Mecca (confusingly, South South East). Shame that within a few years the
'new' religion had split into schisms just like the others. One, the Druze
sect was established by Al Darizy following the death of a total madman (Al
Hakim the 6th Fatimid ruler of Egypt ) if history is to be believed. In
another mosque, we found a genuine muezzin caller, (he proudly showed me his
Muezzin Identity card, and demonstrated  a short 'Allah' from the microphone
he uses).

The Nile dominates Cairo, with a few of the more exclusive areas (Zamalek
for instance) on islands, and its very accessible. We took a ferry down and
back (10 pence each), lounged in a river side park, then the very efficient
Metro, both quicker than car. An ancient rubbish tip just outside the old
city walls has been re-landscaped into a beautiful city park near the
citadel, where we looked down at the city beneath, and we visited 3 old
merchant's houses which have been excellently renovated with intricate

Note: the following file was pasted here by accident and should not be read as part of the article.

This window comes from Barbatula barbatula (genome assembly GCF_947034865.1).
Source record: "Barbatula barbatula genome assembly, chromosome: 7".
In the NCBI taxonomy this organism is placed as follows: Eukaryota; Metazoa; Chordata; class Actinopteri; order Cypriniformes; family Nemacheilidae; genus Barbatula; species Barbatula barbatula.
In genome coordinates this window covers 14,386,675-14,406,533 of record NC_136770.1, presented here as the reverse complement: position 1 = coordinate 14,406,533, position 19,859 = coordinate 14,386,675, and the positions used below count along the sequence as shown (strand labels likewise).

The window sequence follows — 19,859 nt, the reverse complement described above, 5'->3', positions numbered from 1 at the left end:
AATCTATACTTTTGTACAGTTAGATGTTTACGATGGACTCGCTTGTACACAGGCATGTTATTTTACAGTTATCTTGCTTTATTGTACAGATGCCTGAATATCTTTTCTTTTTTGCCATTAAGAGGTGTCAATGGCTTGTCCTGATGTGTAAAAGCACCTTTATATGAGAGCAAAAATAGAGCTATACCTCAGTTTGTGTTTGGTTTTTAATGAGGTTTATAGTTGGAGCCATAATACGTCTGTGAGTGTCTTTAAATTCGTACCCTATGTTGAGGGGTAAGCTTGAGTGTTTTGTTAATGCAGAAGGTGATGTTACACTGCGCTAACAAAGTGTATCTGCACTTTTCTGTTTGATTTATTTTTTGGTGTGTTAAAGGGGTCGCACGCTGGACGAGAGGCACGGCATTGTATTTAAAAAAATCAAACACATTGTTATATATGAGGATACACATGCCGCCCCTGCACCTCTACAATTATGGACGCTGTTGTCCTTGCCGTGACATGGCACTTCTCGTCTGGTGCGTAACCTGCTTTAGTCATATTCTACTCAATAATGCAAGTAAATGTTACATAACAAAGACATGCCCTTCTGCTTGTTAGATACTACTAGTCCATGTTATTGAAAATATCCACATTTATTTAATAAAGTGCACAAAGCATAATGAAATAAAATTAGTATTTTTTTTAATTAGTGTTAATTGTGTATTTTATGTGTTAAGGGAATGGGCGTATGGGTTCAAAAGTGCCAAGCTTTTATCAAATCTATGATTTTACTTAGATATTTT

wooden screens and high vaulted ceilings.

But Suez called, and we returned to Ismalia, and as I write we are waiting
for the Pilot to join us for the final part of the Suez Canal. When we enter
the Mediterranean, we will have returned to the same Sea we left. Intrepid
will go north to winter in Kemer in Turkey. In July 2003 we sailed as far
east as Sicily so we actually have 500 miles to go for a complete
circumnavigation. We have sailed 35,000 miles since Sicily, and in total
45,000 miles since leaving UK in 2001. The circumference of the globe at the
equator is 25,000 miles (well, sailing boats even Intrepid ones don't travel
in straight lines).

I am sorry the www.intrepidofdover.co.uk website hasn't been updated for a
bit - I can only do it with a fastish connection and there haven't been any
in Aden, Eritrea or Sudan, and when I finally found a connection in Egypt I
also had to modify a few settings.

We will be in UK from 22nd June and in Kent from 1st August 2007. If you are
anywhere near, do drop us an email or phone 07932-054413. Chris and Jill
leave us in Ismalia, to travel on land through Europe, its been fun, they
have been with us for 2 months through an interesting set of countries and
experiences up the Red Sea.

Andy and Nicky

 Please reply to intrepidofdover@yahoo.co.uk. For news, photos and future